Tankless Rinnai That's Never Been Flushed

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David B

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Hi All,

I'm buying a home built in 2013 that uses a tankless Rinnai water heater. I know the current owner's never flushed or serviced the unit, and I'm trying to decide the best course of action.

1) The seller can hire a plumber - probably the cheapest they can find - to service the unit and provide us with receipts.

2) I can get a credit for the service and hire whomever I want - a competent plumber - to take a look at it.

My concern is that since it's never been flushed or serviced at all, if I get a credit, I'll hire somebody good and they'll tell me it needs to be replaced, by which point the house and the water heater will be mine and I'll be on the hook. Can someone knowledgeable let me know what the likelihood is that a six year-old Rinnai tankless unit that's never been serviced will be in bad shape? Thank you!
 

FishScreener

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It is all dependent on the water quality/dissolved solids in you’re water. If your somewhere like Vegas, which has extremely hard water, it would be toast. Where I am in Idaho, you’d probably be fine.
 

Geofd

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if your that worried about it the sale should be contingent on the heater passing an inspection by a well known competent plumbing/heating co
 

Geofd

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we bought a house with in the last 5 years...the tankless was leaking....they were only gonna give me 500$ I said no we lost the sale...t came back up we bid on it again....they ended up paying 1100.00 for a replacement
 

Rickyman

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You’re going to let a water heater hold up buying the house you want?
 

RenewDave

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Please tell us the price you paid for the house that a few hundred dollars made you walk away. You literally walked away from the house you wanted for what amounted to 2 dollars a month....Maybe.
 

fixitron

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If the water heater is not leaking, and is providing good hot water, then the heat exchanger is not clogged with mineral buildup. It would be helpful if you could get a combustion test, especially for CO, and have a look at the flames, which will tell you a lot about the condition of the burner side.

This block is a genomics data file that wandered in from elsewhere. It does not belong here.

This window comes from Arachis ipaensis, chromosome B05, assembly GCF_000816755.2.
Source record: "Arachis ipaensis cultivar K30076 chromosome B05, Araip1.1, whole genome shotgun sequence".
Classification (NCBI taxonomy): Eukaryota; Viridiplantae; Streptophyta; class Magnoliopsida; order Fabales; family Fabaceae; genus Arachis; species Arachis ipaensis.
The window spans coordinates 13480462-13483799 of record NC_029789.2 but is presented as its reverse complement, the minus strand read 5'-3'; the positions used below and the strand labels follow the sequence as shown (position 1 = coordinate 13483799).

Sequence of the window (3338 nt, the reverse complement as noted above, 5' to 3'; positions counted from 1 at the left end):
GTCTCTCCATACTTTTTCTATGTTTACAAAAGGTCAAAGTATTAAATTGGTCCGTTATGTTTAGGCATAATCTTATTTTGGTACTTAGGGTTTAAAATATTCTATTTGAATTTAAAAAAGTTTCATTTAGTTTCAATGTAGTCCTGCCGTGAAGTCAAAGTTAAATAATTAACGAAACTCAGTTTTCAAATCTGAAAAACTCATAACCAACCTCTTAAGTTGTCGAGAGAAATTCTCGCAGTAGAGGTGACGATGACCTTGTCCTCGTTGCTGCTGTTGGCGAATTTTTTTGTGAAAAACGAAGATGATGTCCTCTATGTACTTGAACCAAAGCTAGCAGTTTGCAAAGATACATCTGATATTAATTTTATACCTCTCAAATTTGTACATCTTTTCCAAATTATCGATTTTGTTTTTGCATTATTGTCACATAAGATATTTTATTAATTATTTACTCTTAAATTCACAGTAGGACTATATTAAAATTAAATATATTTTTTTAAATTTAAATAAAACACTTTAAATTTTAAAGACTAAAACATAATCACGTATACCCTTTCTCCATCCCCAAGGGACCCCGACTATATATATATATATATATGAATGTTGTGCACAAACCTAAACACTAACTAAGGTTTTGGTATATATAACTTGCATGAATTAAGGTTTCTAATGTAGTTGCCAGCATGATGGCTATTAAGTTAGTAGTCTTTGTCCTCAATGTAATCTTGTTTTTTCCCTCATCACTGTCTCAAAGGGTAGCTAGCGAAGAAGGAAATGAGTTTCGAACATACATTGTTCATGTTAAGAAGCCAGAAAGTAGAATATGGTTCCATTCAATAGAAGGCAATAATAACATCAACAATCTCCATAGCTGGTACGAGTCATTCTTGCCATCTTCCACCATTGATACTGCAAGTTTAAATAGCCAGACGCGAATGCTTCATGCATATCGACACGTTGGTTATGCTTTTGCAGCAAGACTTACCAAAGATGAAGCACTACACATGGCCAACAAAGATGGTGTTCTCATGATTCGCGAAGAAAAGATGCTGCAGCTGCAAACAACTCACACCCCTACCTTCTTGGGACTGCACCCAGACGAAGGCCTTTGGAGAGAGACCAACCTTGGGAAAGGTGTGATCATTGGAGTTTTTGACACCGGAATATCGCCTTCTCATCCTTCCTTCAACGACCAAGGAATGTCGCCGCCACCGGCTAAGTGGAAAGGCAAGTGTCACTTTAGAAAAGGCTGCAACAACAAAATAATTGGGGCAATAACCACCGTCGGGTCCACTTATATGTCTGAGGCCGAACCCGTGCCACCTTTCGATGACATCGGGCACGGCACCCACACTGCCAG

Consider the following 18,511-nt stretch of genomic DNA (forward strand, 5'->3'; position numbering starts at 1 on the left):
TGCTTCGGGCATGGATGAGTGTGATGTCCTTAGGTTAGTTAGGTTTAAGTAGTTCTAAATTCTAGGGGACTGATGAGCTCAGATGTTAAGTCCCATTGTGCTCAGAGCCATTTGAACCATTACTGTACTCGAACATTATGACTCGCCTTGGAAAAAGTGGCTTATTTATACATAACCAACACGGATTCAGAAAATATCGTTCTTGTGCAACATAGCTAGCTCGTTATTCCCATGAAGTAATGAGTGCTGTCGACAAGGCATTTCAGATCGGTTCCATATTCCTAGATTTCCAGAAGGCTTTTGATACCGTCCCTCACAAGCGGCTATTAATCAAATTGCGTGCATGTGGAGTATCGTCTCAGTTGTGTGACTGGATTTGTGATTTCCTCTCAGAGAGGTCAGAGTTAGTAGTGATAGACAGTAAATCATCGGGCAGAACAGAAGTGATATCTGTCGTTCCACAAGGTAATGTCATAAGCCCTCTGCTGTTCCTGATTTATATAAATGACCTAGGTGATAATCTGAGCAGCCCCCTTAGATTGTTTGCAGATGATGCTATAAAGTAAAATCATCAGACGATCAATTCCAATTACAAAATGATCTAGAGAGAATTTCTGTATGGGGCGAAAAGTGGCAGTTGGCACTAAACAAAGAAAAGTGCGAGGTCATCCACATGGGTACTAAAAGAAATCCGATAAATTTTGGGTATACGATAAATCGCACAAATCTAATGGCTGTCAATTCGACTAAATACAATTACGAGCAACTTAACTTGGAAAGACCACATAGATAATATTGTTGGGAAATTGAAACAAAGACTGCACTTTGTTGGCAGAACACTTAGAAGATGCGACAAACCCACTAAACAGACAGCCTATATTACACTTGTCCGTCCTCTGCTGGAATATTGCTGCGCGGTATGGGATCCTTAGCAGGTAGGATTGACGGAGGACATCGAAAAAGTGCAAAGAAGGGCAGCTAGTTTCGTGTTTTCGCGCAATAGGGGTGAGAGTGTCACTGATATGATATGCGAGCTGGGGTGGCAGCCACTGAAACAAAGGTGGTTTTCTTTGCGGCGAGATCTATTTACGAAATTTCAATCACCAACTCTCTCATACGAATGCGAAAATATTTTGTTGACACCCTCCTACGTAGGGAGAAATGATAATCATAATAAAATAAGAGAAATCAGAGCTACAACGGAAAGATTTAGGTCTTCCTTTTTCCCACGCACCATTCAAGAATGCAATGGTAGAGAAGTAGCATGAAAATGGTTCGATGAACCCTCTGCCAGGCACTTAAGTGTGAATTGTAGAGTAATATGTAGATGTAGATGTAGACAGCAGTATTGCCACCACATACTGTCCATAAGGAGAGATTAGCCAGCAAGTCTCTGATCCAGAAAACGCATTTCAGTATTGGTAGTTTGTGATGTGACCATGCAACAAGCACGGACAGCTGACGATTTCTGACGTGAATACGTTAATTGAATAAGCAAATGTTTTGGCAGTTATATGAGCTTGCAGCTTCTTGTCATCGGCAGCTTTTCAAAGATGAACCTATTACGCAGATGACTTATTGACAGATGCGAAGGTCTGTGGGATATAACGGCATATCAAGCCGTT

If the water quality is good and the water heater did not see a lot of use, it may be in OK condition.
 

Geofd

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Please tell us the price you paid for the house that a few hundred dollars made you walk away. You literally walked away from the house you wanted for what amounted to 2 dollars a month....Maybe.
Please tell us the price you paid for the house that a few hundred dollars made you walk away. You literally walked away from the house you wanted for what amounted to 2 dollars a month....Maybe.
re read post 6
 

RenewDave

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The total price of the house. Not the credit they gave him for the water heater. If he paid 40k for the house, 500 is something to think about. If he paid 500k, 500 looks a lot smaller.
 

Geofd

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The total price of the house. Not the credit they gave him for the water heater. If he paid 40k for the house, 500 is something to think about. If he paid 500k, 500 looks a lot smaller.
that's true im mass so 40 is un heard of 500 k is in someplaces is almost average and could need 40k of work....I guess my point was your shelling out money so anything extra going away from you down payment may make it harder in the mortgage payment side but its just opinion...
 

RenewDave

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Although buying a house is a financial decision, it’s really an emotional decision. If I vetoed a house my wife said “this is the one” for 500 bucks, the house we settle on better have a comfy couch. I’m like him with buying rigs though, so I get it.
 
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